In January 2016, the film studio’s building was transferred to Public Radio of Armenia. Two moths later, the Council placed the two buildings, totaling some 1,366 square meters, and the land up for auction.

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The 2 Teryan Street building prior to demolition ((Courtesy of Melik Karapetyan archives)

The record of the Council’s meeting reveal that Public Radio of Armenia (PRA) wanted to use proceeds of the sale to build a modern music recording studio on the fourth floor of a building it owned on Yerevan's Alex Manoogian Street.

In short, the Council sold the buildings under the nose of the government’s State Property Management Committee and Yerevan municipal officials.

Building’s Purchase Price Remains a Mystery

The starting bid for the property was AMD 720 million.

Mark Grigoryan, the former head of the PRA, declined to provide details of the sale to Hetq, arguing commercial secrecy. Council member Stepan Zakaryan however claims the property was sold for AMD 300 million.

bazmabnakaran.jpg (441 KB)2 Teryan Street; the new building

Akva Len-Shin purchased the property, razed the old studio building in 2017 and built a four-story apartment building in its place.

The developer is selling one square meter of residential space for $1,500-$1,600, arguing that the building is close to Norther Avenue shops and Republic Square.

Area residents opposed the construction of the new building and wrote to the Yerevan Mayor Taron Margaryan, but to no avail.

They then took the developer to court, claiming the company failed to comply with demolition requirements and avoided compensating them for damages incurred. By the time the building was completed, the plaintiffs had withdrawn the suit.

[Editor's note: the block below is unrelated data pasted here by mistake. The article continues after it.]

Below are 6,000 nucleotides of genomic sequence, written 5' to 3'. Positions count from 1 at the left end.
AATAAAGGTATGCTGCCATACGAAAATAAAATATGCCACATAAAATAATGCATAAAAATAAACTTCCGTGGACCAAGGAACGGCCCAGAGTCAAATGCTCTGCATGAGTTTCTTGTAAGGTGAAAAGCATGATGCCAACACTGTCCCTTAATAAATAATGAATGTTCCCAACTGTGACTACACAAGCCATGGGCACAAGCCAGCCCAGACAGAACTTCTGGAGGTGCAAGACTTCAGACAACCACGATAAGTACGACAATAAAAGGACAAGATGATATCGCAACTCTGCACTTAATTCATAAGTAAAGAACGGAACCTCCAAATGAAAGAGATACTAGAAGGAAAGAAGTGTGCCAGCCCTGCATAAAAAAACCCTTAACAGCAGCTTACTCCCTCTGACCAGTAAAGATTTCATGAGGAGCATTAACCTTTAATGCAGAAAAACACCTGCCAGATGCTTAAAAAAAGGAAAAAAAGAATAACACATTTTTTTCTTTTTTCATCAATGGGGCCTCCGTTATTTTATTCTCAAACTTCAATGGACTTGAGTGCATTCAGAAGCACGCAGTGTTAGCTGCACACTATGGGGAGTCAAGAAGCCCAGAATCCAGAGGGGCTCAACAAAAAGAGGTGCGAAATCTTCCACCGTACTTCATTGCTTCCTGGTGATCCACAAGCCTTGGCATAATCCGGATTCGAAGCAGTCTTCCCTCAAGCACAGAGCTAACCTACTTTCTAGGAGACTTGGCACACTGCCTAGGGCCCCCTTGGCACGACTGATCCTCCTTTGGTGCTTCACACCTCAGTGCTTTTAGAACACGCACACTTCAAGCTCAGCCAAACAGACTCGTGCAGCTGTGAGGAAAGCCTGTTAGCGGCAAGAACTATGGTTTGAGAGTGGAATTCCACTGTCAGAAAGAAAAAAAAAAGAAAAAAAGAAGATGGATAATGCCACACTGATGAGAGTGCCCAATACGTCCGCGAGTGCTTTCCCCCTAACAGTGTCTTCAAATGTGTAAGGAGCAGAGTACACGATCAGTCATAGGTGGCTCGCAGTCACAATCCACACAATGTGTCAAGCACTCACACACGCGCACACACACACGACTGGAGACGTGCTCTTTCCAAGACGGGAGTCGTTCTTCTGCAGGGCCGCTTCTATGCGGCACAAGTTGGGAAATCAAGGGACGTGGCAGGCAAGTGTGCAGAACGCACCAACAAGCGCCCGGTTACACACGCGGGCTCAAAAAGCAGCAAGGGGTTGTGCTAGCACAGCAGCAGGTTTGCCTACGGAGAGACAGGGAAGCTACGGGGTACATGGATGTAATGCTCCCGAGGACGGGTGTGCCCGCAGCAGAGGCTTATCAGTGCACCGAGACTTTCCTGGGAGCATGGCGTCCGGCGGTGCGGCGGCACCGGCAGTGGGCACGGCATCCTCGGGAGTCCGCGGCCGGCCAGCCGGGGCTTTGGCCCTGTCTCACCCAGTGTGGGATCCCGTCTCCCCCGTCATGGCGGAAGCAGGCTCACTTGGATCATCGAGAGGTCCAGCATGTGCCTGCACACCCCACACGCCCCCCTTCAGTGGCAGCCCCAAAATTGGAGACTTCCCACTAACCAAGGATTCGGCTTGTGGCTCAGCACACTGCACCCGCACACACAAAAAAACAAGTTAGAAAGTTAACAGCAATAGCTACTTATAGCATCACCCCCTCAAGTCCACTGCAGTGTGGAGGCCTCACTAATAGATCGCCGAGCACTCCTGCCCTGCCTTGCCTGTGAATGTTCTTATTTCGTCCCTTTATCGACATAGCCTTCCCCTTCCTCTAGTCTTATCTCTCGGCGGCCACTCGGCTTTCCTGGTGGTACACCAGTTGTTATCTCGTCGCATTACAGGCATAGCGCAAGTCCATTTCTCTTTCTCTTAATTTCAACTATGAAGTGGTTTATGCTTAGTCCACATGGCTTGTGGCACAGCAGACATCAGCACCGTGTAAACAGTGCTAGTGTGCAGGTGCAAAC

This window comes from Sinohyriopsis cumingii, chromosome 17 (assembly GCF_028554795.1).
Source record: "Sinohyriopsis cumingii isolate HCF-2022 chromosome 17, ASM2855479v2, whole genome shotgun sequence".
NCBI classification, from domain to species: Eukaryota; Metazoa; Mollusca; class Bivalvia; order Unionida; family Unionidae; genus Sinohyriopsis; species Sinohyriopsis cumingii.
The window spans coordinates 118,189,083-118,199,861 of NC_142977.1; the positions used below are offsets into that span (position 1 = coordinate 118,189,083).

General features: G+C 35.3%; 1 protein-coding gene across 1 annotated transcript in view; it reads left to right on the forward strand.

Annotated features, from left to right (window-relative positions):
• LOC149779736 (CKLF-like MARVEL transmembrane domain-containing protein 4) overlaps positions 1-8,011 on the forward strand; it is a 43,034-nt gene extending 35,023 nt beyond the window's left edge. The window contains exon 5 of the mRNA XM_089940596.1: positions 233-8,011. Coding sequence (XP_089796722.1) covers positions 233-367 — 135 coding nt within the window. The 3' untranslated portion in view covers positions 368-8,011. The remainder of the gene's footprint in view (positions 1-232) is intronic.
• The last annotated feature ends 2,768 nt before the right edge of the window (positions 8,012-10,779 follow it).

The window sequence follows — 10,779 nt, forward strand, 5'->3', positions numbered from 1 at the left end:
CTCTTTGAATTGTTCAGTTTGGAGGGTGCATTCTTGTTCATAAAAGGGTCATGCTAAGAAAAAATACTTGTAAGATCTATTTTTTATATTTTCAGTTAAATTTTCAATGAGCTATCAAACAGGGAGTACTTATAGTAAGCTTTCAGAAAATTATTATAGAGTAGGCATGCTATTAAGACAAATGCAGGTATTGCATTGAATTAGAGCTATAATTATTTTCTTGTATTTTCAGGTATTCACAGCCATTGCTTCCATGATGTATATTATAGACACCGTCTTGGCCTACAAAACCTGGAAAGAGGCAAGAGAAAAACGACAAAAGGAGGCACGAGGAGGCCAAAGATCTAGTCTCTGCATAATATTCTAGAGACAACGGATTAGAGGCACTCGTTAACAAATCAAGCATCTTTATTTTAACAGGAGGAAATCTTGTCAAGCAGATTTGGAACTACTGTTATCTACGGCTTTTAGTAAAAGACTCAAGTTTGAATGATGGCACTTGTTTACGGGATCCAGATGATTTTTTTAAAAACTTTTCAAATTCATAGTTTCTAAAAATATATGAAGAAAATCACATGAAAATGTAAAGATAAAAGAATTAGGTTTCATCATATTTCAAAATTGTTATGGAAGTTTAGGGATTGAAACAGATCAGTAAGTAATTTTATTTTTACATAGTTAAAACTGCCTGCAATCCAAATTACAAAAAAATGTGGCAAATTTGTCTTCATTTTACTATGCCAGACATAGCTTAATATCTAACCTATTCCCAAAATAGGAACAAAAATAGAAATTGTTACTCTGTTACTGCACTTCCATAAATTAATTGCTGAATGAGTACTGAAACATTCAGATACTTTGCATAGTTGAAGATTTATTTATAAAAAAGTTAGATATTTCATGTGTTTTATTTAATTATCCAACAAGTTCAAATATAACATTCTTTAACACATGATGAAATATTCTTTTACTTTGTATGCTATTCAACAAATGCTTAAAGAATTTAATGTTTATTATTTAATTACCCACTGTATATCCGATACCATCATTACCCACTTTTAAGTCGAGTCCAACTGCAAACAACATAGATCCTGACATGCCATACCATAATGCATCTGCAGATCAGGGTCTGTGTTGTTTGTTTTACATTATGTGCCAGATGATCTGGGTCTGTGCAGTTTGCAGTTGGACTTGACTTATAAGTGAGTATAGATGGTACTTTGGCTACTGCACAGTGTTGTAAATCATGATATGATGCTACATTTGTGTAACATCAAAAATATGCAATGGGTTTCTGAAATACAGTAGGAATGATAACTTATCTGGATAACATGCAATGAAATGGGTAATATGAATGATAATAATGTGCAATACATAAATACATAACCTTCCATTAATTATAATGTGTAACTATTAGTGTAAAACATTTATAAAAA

Campaign to Save HayFilm Studio Unsuccessful

Before the old film studio building had been sold and later demolished, cinema specialist Melik Karapetyan had launched a campaign to turn it into a media museum. He argued that Yerevan needed a public space to research and exhibit all the old film and audio archives that miraculously had been preserved.

No one was interested. Instead, officials eyed it as a prime piece of downtown Yerevan real estate.

Izabella Muradyan, a descendant of the building’s architect Nikoghayos Buniatyan, rails against the tendency so prevalent in Yerevan for years to demolish all the historic landmarks and build anew.

So, who owns apartments in the new building?

Armen Muradyan, a shady street character who used to sell cement produced at Gagik Tsarukyan’s Ararat Cement Plant, owns an apartment.

Muradyan is also linked to Prosperous Party of Armenia (BHK) MP Grigor Grigoryan, who served as Armenia’s Commander of Police Forces from 2001-2008. (Grigoryan was fired after the March 1, 2008 post-election violence.)

In 2011, Muradyan was arrested for possessing 14 grams of marijuana. He was held for 21 days and then released on one-year probation.

His neighbors include the daughter and son-in-law of Enrico Apriamov, the former Deputy Chief of General Staff of Armenian Armed Forces.

Today, the National Cinema Center of Armenia rents space in the HayFilm studio building on Ashtarak Highway.

Estimates to renovate the adjacent 3a Teryan Street building total AMD 31 million.

Surprisingly, in a Facebook post published in August 2018, Ministry of Culture adviser Raffi Movsisyan noted that AMD 113.8 million had been allocated to the NCCA between 2006-2018 to subsidize its rental expenditures.

“In other words, it was possible to renovate the space belonging to the NCCA four times over and to cover the cost of the property it rents until today,” Movsisyan wrote.

In the meantime, Public Radio of Armenia, which argued that it needed more space, continues to lease some of its space, located at its Alex Manoogian headquarters, to various private companies.

Photos of the new residential apartment building at 2 Teryan Street were taken by Ani Sargsyan